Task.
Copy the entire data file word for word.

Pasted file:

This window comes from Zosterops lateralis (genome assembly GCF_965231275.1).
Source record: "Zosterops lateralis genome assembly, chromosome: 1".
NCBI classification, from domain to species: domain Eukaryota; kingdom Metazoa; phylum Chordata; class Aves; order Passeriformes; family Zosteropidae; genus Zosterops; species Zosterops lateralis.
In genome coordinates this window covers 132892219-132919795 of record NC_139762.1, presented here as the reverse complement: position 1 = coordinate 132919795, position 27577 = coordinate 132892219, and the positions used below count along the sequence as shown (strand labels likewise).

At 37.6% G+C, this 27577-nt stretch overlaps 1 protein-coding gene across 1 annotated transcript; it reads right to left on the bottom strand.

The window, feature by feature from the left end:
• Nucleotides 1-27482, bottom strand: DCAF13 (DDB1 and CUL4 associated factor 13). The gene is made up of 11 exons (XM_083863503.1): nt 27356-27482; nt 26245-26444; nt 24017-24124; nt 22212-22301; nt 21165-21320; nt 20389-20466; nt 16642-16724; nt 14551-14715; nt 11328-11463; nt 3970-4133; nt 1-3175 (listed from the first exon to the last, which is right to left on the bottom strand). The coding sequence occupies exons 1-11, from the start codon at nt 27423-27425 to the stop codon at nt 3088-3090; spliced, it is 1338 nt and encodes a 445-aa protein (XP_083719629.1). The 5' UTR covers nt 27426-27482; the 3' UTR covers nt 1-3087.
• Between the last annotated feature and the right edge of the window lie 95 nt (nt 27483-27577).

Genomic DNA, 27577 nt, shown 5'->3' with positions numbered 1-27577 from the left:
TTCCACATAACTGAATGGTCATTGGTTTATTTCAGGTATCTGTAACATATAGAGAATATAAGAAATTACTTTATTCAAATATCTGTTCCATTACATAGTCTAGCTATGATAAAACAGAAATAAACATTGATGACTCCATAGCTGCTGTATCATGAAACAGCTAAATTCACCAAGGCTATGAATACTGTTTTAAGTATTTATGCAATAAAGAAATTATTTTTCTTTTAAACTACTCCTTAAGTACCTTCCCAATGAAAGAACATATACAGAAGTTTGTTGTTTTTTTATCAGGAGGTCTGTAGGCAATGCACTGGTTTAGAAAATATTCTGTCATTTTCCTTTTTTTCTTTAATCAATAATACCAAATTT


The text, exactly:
This window comes from Zosterops lateralis (genome assembly GCF_965231275.1).
Source record: "Zosterops lateralis genome assembly, chromosome: 1".
NCBI classification, from domain to species: domain Eukaryota; kingdom Metazoa; phylum Chordata; class Aves; order Passeriformes; family Zosteropidae; genus Zosterops; species Zosterops lateralis.
In genome coordinates this window covers 132892219-132919795 of record NC_139762.1, presented here as the reverse complement: position 1 = coordinate 132919795, position 27577 = coordinate 132892219, and the positions used below count along the sequence as shown (strand labels likewise).

At 37.6% G+C, this 27577-nt stretch overlaps 1 protein-coding gene across 1 annotated transcript; it reads right to left on the bottom strand.

The window, feature by feature from the left end:
• Nucleotides 1-27482, bottom strand: DCAF13 (DDB1 and CUL4 associated factor 13). The gene is made up of 11 exons (XM_083863503.1): nt 27356-27482; nt 26245-26444; nt 24017-24124; nt 22212-22301; nt 21165-21320; nt 20389-20466; nt 16642-16724; nt 14551-14715; nt 11328-11463; nt 3970-4133; nt 1-3175 (listed from the first exon to the last, which is right to left on the bottom strand). The coding sequence occupies exons 1-11, from the start codon at nt 27423-27425 to the stop codon at nt 3088-3090; spliced, it is 1338 nt and encodes a 445-aa protein (XP_083719629.1). The 5' UTR covers nt 27426-27482; the 3' UTR covers nt 1-3087.
• Between the last annotated feature and the right edge of the window lie 95 nt (nt 27483-27577).

Genomic DNA, 27577 nt, shown 5'->3' with positions numbered 1-27577 from the left:
TTCCACATAACTGAATGGTCATTGGTTTATTTCAGGTATCTGTAACATATAGAGAATATAAGAAATTACTTTATTCAAATATCTGTTCCATTACATAGTCTAGCTATGATAAAACAGAAATAAACATTGATGACTCCATAGCTGCTGTATCATGAAACAGCTAAATTCACCAAGGCTATGAATACTGTTTTAAGTATTTATGCAATAAAGAAATTATTTTTCTTTTAAACTACTCCTTAAGTACCTTCCCAATGAAAGAACATATACAGAAGTTTGTTGTTTTTTTATCAGGAGGTCTGTAGGCAATGCACTGGTTTAGAAAATATTCTGTCATTTTCCTTTTTTTCTTTAATCAATAATACCAAATTT